Provision of Health Services: Long-Term Care

  • Vincent MorEmail author
  • Anna Maresso
Reference work entry
Part of the Health Services Research book series (HEALTHSR)


This chapter examines the financing, organization and regulation of long-term care in OECD countries. Historically, long-term care services and supports constitute a blending of social welfare benefits and health care provision. Depending on the complexity and severity of care recipients’ needs, delivery is characterized by both specialized nursing and medical care and personal and home-help services such as assistance with meals, grooming and household chores. The delivery of long-term care is accomplished via institutional (residential) care, formal home care services, as well as through informal care provided by family members or hired care givers. In line with the preferences of older people to remain in their own homes, the past decade has seen a substantial shift in most OECD countries towards more home and community based care. This trend has regulatory and cost implications for monitoring the quality of care, which in the past has focused predominantly on institutions. Moreover, increased demand for formal services, in both residential and home care settings, due to ageing population pressures, also has implications for the long-term care workforce, with shortages anticipated over the next 20–40 years.

While funding of long-term care services comes mainly from public sources, there are very large variations between OECD countries in the resources dedicated to this sector. Eligibility for coverage also varies between countries, ranging from universal systems - based solely on need and not on income - to long-term care systems that apply means testing and safety-net principles to determine who qualifies for publicly-provided long-term care services and benefits. However, irrespective of financing model, all countries use some form of needs assessment to judge an applicant’s level of functional impairment and care needs. Financial support is provided via in-kind services or through cash benefits to recipients to purchase the services they need (with varying degrees of restrictions). Cost-sharing, in the form of user charges, play a role in all countries, to different degrees, with service users, unless they are destitute, having to meet a proportion of the cost of their care from their own private resources.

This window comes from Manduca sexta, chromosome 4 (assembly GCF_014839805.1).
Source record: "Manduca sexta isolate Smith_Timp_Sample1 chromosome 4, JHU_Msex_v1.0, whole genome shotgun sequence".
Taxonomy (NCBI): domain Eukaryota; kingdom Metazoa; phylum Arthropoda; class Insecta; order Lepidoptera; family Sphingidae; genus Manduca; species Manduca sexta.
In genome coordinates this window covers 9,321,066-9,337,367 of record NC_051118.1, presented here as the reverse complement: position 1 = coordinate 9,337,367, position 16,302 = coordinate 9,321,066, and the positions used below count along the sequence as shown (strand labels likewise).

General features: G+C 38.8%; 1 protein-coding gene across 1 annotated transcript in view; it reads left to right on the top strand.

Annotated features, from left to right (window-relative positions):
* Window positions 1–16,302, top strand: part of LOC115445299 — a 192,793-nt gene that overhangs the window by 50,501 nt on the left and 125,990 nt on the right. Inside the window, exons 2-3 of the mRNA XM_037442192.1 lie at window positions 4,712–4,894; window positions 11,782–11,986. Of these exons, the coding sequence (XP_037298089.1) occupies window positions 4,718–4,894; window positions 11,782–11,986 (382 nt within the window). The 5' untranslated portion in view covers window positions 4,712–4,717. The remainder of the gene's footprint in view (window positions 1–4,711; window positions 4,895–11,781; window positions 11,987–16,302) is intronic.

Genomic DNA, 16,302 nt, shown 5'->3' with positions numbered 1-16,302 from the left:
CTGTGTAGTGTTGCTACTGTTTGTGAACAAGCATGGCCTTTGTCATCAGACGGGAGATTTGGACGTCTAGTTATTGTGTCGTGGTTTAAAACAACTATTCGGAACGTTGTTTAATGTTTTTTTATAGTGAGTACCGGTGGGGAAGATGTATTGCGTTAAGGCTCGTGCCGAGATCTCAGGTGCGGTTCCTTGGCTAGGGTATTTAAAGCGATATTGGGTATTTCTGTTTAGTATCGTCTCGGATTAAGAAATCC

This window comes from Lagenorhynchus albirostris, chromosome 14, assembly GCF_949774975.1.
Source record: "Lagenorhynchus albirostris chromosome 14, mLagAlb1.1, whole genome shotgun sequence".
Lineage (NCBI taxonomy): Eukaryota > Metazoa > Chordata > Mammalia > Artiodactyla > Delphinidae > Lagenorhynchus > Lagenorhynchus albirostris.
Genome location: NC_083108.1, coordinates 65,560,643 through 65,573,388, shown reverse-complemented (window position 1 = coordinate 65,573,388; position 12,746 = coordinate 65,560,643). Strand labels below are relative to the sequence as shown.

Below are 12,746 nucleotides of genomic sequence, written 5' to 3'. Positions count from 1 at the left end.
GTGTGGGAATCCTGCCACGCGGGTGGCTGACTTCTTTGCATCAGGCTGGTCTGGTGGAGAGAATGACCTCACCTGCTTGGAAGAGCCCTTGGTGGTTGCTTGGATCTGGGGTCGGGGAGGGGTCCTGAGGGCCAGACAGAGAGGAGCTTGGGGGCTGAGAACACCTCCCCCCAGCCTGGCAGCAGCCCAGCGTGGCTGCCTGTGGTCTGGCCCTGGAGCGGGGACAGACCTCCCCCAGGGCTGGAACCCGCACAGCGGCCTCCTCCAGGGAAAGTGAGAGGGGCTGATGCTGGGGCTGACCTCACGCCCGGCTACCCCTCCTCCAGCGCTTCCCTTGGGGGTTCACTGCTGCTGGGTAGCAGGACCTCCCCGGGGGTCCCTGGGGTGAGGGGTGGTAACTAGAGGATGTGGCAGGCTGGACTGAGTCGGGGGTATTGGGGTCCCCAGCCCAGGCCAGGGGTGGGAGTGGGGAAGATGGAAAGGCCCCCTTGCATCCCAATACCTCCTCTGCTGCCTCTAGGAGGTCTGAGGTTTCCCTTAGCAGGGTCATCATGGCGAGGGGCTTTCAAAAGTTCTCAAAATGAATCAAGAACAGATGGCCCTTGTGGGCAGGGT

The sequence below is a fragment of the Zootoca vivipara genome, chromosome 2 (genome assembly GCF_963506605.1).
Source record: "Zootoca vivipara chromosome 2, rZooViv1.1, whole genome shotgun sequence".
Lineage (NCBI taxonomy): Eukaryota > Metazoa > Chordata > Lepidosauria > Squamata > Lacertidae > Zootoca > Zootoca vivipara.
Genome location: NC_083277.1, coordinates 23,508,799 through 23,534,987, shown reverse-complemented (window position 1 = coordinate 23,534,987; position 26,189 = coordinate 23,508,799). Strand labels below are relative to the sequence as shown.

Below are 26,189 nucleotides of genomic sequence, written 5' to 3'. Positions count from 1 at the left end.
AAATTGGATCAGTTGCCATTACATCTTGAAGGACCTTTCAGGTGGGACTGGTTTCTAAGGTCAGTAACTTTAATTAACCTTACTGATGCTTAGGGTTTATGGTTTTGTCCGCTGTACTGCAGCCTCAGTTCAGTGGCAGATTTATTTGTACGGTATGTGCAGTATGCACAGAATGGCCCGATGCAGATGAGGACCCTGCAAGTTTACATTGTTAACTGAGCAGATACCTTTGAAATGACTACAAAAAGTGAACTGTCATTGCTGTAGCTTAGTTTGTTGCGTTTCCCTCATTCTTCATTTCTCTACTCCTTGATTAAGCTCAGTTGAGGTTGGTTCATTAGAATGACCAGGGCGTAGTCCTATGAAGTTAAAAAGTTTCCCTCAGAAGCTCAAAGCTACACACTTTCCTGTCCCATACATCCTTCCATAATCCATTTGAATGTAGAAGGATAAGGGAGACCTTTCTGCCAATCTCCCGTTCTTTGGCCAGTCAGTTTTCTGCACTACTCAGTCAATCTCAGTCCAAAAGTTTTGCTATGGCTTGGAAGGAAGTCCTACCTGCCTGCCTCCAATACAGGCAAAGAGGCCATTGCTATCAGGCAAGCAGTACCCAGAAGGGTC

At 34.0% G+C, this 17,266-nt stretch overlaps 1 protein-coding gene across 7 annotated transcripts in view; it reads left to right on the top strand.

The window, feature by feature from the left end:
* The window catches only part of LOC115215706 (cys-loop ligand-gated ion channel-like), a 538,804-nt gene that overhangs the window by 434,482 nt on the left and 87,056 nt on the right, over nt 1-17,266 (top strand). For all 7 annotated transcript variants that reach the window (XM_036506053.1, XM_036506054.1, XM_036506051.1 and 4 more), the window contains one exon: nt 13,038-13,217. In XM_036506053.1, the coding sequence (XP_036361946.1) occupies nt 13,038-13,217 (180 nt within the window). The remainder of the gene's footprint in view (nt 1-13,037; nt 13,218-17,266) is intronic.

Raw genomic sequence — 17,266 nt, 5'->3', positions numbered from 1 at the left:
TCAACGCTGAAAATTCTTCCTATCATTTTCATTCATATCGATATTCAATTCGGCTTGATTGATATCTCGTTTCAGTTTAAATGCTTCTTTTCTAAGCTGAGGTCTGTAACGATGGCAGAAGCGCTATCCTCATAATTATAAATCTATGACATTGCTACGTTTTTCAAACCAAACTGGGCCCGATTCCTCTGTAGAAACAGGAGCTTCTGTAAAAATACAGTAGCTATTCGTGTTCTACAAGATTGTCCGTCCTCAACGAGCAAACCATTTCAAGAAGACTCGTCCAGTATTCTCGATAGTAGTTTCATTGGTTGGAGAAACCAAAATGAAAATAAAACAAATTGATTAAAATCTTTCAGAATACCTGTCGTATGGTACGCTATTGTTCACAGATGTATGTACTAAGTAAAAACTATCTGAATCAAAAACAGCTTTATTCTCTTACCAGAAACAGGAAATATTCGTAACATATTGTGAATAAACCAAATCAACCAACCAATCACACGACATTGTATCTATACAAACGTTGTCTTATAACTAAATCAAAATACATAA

The chapter also looks at the regulatory mechanisms used across a selection of countries to monitor the quality of long-term care, particularly in residential facilities, identifying three broad quality assurance approaches. The chapter ends with a discussion of key challenges in quality monitoring and its role in enhancing user choice and stimulating improvements in providers’ performance.


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Copyright information

© Springer Science+Business Media, LLC, part of Springer Nature 2019

Authors and Affiliations

  1. 1.Department of Health Services, Policy and PracticeBrown University School of Public HealthProvidenceUSA
  2. 2.European Observatory on Health Systems and PoliciesLondon School of Economics and Political ScienceLondonUK
  3. 3.Providence Veterans Administration Medical CenterCenter on InnovationProvidenceUSA

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